::tclreadline::readline eofchar [script]
set a script which will be called, if readline returns the eof character (this is typically the case if CTRL-D is entered at the very beginning of the line). The default for this script is "puts {}; exit". Setting this to an empty value disables any action on eof. tclreadline::readline eof returns the current eof script.
::tclreadline::readline initialize historyfile
initialize the tclreadline interface and read the history from the historyfile. On succes an empty string is returned. This command has to be called before any other tclreadline commands.
::tclreadline::readline read prompt
prints the prompt to stdout and enters the tclreadline event loop. Both readline and X events are processed. Returns the (eventually history-expanded) input string.
::tclreadline::readline write historyfile
writes the history to the historyfile. This command is called automatically from the internal routine ::tclreadline::Exit.
::tclreadline::Print yes / no
Turn on or off the normal behaviour of the tcl interpreter to print the results of commands. By default this is turned on (`yes'). If ::tclreadline::Print is called w/o arguments, it returns the current value. Turning off the command result printing is especially useful when reading binary files in interactive mode. This command is implemented in the startup file tclreadlineInit.tcl.
enter the tclreadline main loop. This command is typically called from the startup resource file (something .tclshrc, depending on the interpreter you use, see the file `sample.tclshrc'). The main loop sets up some completion characteristics as variable -- try something like "puts $b<TAB>" -- and command completion -- try "puts [in<TAB>". tclreadline::Loop will normally not return. If you want to write your own main loop and/or own custom completers, it is probably a good idea to start with tclreadline::Loop (see the file tclreadlineSetup.tcl).
a proc which is called by ::tclreadline::Loop and returns a string which will be displayed as the primary prompt. This prompt will be something like "[info nameofexecutable] [[pwd]]" possibly fancy colored. The default proc is defined on entering the ::tclreadline::Loop, if it is not already defined. So: If you define your own proc ::tclreadline::prompt1 before entering ::tclreadline::Loop, this proc is called each time the prompt is to be displayed. Example:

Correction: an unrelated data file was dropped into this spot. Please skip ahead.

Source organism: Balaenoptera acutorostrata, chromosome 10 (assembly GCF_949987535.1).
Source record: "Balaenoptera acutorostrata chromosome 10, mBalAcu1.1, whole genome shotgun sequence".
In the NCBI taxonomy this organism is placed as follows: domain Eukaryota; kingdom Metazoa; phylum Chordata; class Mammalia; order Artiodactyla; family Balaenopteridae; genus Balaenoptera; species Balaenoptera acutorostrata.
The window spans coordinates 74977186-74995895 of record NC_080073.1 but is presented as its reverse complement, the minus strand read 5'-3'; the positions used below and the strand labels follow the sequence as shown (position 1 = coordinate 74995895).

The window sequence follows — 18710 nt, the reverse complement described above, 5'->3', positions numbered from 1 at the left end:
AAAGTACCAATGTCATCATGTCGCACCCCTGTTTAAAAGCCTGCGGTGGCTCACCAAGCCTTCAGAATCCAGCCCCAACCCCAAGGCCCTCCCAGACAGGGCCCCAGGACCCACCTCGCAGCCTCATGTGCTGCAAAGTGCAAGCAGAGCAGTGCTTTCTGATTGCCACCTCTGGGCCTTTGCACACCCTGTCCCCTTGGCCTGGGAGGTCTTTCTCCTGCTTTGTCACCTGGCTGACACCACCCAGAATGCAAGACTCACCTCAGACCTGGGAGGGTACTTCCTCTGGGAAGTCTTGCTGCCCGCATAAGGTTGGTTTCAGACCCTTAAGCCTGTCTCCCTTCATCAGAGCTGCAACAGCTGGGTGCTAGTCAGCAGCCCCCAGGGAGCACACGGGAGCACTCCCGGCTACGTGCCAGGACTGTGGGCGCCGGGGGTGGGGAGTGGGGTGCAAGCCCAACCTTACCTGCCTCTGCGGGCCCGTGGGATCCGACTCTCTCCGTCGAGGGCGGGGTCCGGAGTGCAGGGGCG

package require tclreadline 
        namespace eval tclreadline {
        proc prompt1 {} {
        return "[clock format [clock seconds]]> "
Note that non-printable control characters as color control characters must be enclosed in literal ctrl-a / ctrl-b to tell readline the length of the printable prompt. See for example the variable `prompt_string' in the file tclreadlineSetup.tcl in your tclreadline installation directory.

download / locations
The most recent version can be accessed via anonymous cvs. This is the preferred method. For further information look at tclreadline's CVS site which is hosted by sourceforge. From time to time a tarball is made from the actual cvs version and put at this ftp site. Contributors for binary releases are welcome. If you want to contribute, please contact me.


If you want to contribute to the development it is probably best if you subscribe to the developer's mailing list. There's also an archive of this list. Like everything which is free, this software depends on volunteers and the time they spend to improve it. As my time is limited you are invited to supply ideas, suggestions or even patches. Please contact me if you want write access to the CVS repository.

The configure / make / make install sequence should normally do the rest.

LAST MODIFICATION: "Fri May 7 02:07:58 1999 (joze)"